Combo boxes let you type an entry into a field and select the entry again whenever you need it for another record. However, Access runs the query to the combo box only when the form is opened. If you add a new entry to the field, it will not appear in the list until you reopen the form. Fortunately, there’s a quick way to update your combo box without having to open and close the form.

For example, say you are entering data for a number of employees whose zip code is 07056. You enter the code for one employee. Then, when you enter the next one, you find that zip code is not on the list (Figure A).

Figure A

zip code

Follow these steps:

  1. After entering the new zip code for the first time, move to the next record.
  1. Press Shift + F9.

This is the Requery shortcut, which takes you back to the first record. When you click on the combo box to update any record, 07056 is now displayed, as shown in Figure B.

Figure B

combo box update

You can use the Requery key to update any control based on SQL data.

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Save a million keystrokes by turning Access text boxes into combo boxes

  • Date: November 18th, 2008
  • Author: Mary Ann Richardson

If you repeatedly type the same text in the same field, you’re working too hard. See how to set up a combo box that will speed data entry and spare you a TON of tedious typing.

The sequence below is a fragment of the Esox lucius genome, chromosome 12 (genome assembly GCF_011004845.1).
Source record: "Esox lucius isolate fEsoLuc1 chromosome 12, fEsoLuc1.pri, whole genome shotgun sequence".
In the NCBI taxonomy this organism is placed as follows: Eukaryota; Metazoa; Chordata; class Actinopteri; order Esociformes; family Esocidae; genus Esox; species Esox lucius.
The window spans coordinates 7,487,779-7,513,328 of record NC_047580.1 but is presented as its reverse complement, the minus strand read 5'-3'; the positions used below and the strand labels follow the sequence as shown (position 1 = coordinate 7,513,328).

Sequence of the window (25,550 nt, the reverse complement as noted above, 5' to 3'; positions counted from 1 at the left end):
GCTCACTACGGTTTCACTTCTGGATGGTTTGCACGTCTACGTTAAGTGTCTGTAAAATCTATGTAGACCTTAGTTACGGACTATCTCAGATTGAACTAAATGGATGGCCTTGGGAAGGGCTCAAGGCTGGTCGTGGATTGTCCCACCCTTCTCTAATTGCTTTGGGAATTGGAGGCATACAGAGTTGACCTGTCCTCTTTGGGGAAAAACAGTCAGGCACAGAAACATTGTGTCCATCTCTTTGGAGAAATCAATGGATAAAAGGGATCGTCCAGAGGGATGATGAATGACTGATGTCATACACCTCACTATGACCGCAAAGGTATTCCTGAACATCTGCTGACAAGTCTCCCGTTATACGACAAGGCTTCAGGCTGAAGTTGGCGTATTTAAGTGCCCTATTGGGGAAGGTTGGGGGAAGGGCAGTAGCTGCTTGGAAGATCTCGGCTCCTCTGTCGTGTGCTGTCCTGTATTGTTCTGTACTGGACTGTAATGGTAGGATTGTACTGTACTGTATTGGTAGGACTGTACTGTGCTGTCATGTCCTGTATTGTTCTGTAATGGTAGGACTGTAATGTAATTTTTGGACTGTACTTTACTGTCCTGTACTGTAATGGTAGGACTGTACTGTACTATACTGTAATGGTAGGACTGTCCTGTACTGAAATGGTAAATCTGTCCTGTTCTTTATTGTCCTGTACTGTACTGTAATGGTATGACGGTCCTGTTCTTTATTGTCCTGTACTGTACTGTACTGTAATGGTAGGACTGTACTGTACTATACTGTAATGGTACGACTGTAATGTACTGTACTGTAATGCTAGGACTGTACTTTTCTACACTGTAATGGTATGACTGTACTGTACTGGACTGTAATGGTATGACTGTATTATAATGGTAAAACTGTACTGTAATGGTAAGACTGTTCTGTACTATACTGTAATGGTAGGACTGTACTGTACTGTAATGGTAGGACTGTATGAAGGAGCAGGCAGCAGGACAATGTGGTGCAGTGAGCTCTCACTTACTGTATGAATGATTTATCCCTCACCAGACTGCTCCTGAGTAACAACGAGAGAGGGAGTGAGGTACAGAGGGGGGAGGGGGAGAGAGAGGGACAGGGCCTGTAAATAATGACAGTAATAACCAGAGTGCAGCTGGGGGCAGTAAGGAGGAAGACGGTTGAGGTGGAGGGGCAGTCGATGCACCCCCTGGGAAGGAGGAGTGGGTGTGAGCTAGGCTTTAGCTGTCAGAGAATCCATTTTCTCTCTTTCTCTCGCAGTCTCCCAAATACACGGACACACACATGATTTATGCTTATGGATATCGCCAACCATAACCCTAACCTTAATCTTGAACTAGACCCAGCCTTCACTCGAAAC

Do you find yourself constantly typing the same data in the same field? For example, say you work with an Employee Data form, and you find that you’re typing the same three Zip codes repeatedly. Since most of your employees live near your company’s three offices, you seldom need to type any other codes. By converting the Zip code text box into a combo box, you’ll eliminate the retyping. Follow these steps:

  1. Open the form in Design view.
  1. Right-click the Zip/Postal Code text box.
  1. Move to Change To and click Combo Box (Figure A).

Figure A


  1. Right-click the Zip/Postal Code combo box.
  1. Click Properties (Figure B).

Figure B


  1. On the Data tab, click the Build button in the Row Source field (Figure C).

Figure C

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  1. Add the Employees table.
  1. In the field list, double-click Zip/Postal Code.
  1. Click in the Criteria box under Zip/Postal Code and enter Is Not Null (Figure D).
  1. Close and save the query.

Figure D


Now you can simply select one of the three zip codes from the drop-down list in the combo box, as shown in Figure E.

Figure E

combo box